Trade has also provided a solid bilateral foundation for a closer relationship between our peoples and our governments, which we can trace by looking at the history of our institutional developments. The establishment of diplomatic relations in 1975 was the first highlight. This was followed in 1985 by the Trade and Cooperation Agreement.
But our relationship now goes well beyond trade. It has gradually widened to new areas, notably human rights and a political dialogue in the 1990s, in 2003 we upgraded our relationship to a Comprehensive Strategic Partnership, following China’s accession to the WTO in 2001. In 2012 we launched the first High-level People to People Dialogue to promote more people-to-people exchanges. Finally, in 2013 we adopted the EU-China 2020 Strategic Agenda for Cooperation, our roadmap for relations to the end of the decade, with a focus on peace, prosperity, sustainable development and people-to-people exchanges.
In addition, President Xi Jinping’s visit to Brussels in March last year marked the first visit by a Chinese President to the EU institutions, which shows the importance China attaches to our relations. We must work hard in the coming years to keep the momentum going to realize the untapped potential.
DB: Why do you think Guangdong Province plays an important role in building a stronger connection between EU and China? And the Pearl River Delta region in Guangdong Province?
HS: Guangdong Province has much to be proud of. It has been at the heart of China’s economic miracle. The Pearl River Delta region is China’s economic powerhouse, accounting alone for one tenth of China’s overall economic output. And Guangdong Province plays a crucial role in our economic and trade relations. It accounts for almost one-fifth of EU-China bilateral trade and is home to some 3000 European companies. The EU’s openness has been a core factor in this success. To name an example, the openness of the EU market to Huawei is at the heart of the company’s global emergence.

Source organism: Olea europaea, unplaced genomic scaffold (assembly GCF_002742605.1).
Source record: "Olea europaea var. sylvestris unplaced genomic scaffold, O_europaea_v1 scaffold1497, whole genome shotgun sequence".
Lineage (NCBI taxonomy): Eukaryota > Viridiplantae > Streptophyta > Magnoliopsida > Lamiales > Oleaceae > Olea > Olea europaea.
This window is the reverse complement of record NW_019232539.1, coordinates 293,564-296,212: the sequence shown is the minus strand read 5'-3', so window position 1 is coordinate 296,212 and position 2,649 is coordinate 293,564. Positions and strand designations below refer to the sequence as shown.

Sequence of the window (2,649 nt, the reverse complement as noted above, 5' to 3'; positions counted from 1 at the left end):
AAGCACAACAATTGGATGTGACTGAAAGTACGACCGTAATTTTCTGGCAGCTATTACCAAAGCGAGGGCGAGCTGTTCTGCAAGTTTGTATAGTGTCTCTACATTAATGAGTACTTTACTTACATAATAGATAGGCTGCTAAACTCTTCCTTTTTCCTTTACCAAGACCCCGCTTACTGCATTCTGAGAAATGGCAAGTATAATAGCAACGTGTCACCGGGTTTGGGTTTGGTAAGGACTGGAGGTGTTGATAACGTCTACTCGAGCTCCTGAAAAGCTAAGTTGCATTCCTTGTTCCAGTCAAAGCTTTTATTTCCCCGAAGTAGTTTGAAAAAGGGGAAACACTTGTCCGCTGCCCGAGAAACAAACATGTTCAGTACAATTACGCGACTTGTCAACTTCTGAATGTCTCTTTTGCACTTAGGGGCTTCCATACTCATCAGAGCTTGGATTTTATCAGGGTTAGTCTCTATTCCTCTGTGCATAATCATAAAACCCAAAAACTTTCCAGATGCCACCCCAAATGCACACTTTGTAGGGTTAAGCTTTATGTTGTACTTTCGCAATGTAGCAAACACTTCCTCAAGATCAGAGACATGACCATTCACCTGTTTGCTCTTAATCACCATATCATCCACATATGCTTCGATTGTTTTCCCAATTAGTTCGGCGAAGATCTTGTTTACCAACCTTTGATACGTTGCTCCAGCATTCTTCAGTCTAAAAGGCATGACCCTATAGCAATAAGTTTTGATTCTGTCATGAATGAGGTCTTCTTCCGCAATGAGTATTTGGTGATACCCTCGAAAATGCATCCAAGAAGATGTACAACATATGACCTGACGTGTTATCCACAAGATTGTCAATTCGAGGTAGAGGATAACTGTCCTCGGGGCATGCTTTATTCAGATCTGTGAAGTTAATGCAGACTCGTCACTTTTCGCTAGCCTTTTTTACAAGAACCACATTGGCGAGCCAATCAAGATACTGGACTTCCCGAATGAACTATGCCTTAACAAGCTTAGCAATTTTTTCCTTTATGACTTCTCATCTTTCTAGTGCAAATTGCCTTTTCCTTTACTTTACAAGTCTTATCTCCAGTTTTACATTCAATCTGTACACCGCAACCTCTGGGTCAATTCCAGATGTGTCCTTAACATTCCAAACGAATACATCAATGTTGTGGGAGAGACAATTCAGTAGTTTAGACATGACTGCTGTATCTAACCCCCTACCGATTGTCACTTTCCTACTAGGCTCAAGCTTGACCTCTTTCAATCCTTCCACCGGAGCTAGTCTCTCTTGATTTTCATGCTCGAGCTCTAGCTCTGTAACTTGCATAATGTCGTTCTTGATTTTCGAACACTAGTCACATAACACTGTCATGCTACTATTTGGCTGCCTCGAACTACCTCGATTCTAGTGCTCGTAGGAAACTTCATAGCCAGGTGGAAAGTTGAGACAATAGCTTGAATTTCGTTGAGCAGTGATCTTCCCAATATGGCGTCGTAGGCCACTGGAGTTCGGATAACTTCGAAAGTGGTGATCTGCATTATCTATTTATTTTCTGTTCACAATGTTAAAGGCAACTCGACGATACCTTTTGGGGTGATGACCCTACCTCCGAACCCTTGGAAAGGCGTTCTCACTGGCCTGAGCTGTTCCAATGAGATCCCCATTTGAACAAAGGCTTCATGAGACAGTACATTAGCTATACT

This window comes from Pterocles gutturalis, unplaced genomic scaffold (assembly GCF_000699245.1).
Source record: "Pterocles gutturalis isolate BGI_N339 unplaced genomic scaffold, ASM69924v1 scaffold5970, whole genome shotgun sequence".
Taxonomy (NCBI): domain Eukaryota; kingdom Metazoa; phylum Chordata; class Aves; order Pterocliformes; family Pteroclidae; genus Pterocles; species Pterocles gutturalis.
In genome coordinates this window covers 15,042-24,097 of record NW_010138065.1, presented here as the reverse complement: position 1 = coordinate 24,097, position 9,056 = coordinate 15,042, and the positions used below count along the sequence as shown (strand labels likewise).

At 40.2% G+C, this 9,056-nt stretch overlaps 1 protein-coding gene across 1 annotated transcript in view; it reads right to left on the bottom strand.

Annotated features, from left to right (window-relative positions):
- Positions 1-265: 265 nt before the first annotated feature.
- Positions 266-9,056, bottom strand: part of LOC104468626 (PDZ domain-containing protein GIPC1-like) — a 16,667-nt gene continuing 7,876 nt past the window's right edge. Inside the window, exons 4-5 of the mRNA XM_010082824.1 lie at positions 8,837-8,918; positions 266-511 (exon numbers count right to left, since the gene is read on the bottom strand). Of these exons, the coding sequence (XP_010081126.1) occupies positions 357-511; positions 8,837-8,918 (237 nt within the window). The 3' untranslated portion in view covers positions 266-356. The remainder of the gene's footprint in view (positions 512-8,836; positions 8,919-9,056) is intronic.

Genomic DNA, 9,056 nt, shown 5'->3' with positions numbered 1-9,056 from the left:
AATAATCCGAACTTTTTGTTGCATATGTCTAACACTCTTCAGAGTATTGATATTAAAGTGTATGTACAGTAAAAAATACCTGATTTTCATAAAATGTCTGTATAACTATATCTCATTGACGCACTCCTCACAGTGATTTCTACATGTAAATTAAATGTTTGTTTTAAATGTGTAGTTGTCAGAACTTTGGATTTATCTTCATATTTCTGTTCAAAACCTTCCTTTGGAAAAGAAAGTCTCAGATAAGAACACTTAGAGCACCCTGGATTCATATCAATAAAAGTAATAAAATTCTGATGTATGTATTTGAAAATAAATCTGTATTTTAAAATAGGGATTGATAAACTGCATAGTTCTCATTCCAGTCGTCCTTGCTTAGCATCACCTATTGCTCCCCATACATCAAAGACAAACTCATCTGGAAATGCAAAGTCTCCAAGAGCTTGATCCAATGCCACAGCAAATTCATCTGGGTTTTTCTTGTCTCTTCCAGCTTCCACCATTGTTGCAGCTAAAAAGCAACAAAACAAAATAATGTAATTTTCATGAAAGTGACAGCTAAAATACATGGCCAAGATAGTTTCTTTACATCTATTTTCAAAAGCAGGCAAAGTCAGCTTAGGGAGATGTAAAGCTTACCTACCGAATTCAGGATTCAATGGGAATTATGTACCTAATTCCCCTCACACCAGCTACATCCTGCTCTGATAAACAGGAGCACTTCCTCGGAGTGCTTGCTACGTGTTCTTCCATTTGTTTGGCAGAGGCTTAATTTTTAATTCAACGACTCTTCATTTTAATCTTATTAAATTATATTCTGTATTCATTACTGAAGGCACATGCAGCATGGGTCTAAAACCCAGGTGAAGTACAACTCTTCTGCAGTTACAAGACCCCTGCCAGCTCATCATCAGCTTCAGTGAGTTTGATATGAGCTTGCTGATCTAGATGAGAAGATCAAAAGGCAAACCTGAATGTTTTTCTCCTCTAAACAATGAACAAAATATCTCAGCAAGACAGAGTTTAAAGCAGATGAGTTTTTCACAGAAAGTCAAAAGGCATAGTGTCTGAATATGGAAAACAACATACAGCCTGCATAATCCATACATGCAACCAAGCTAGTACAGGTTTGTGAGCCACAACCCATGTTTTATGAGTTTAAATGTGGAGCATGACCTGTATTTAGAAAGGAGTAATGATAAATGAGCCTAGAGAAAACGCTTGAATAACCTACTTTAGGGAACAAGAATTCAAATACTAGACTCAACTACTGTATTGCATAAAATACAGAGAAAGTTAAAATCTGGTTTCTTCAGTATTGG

The success of Guangdong has always been based on its ambition. Guangdong now endeavors to move from being the ‘world’s factory’ to a globally-renowned, competitive area for modern services and high-tech industries by 2020: a model in the Asia-Pacific region, and a global ‘high-tech hub’. The EU companies’ high-quality services, hi-tech products, know-how, innovation ability, and investment can make a fundamental contribution to this goal. Guangdong’s investment in the EU can also help the province’s companies acquire the tools they need to go global.